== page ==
Francis John Williamson (1833-1920)
F.J. Williamson was notable above all as a portrait sculptor in late Victorian times, his works including several public statues of Queen Victoria.
Figure of Priestley for Birmingham, by F. J. Williamson.
The sculptor F. J. Williamson was born in Hampstead, London, and was trained by John Bell, and it was through him that he met the important sculptor J. H. Foley. Williamson went to work for Foley, and stayed in his studio for most of the next two decades, first as student, then as assistant. Much of Williamson's later life was spent at Esher, where he settled with his family (see the page on Christ Church, Esher).
Williamson was patronised by Queen Victoria, and produced a goodly number of statues of her. His other work is mainly portrait statues and busts (some 200 in all, apparently), including memorials. He did however produce some small number of ideal and allegorical works, of such subjects as Spring, Autumn and Sunrise.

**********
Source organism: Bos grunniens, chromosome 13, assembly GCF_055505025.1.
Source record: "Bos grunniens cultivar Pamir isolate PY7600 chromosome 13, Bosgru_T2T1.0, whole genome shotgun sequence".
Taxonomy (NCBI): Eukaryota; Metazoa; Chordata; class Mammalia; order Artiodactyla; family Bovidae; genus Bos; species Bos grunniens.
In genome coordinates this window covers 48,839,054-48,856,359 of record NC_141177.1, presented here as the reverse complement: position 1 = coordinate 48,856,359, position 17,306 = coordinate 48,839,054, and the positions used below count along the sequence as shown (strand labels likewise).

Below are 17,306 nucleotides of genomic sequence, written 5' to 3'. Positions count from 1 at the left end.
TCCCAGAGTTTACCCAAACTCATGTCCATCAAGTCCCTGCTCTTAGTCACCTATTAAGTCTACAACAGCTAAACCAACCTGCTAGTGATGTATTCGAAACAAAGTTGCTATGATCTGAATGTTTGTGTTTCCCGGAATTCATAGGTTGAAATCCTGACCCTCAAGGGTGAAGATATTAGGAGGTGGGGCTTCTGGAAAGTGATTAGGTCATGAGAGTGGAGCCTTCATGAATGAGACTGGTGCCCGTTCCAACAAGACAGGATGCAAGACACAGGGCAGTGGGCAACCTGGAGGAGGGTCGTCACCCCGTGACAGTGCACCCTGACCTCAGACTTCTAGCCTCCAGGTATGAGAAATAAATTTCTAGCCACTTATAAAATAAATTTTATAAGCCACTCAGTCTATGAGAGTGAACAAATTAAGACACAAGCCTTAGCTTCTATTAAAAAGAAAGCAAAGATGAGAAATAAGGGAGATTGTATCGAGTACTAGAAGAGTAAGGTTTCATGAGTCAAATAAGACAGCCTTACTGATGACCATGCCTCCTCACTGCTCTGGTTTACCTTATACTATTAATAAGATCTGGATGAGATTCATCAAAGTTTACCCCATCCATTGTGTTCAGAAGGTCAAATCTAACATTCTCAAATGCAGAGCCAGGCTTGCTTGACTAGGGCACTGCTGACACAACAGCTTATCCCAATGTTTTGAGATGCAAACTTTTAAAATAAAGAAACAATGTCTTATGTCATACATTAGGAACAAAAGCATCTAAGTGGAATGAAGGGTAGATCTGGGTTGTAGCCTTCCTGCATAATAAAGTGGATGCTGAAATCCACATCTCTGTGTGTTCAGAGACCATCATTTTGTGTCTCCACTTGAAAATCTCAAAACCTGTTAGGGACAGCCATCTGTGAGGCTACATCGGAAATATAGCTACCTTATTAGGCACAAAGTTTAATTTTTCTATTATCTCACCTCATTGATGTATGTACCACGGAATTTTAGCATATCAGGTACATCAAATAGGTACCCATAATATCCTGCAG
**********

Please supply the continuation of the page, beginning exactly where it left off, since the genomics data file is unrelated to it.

Overall, Williamson's work consistently achieves a nobility through the classical style he favoured, and a calmness and peacefulness of composition. However, it seems to me he lacks some of the spark of the best portraitists.
Williamson's Queen Victoria statues include those in Croydon, Hastings, Wakefield and Paisley, with the finest example apparently being in Victoria Square, Christchurch, New Zealand (Williamson's statue of the first Bishop is in the Cathedral there).
Kingston Upon Thames, Shrubsole Monument.Among other portrait statues we may mention Priestley in Birmingham, the memorial to King Leopold and Queen Charlotte of the Belgians in St George Church Esher, and Sister Dora in Walsall. Several examples of his funereal monuments are in the churchyard of Christ Church, Esher. We must also note the charming Shrubsole Memorial Fountain, an allegorical group of a woman holding an urn, with her child, in Kingston upon Thames, and back in Birmingham, the allegorical sculpture for the pediment of the Museum and Art Gallery (for some pictures, see this page).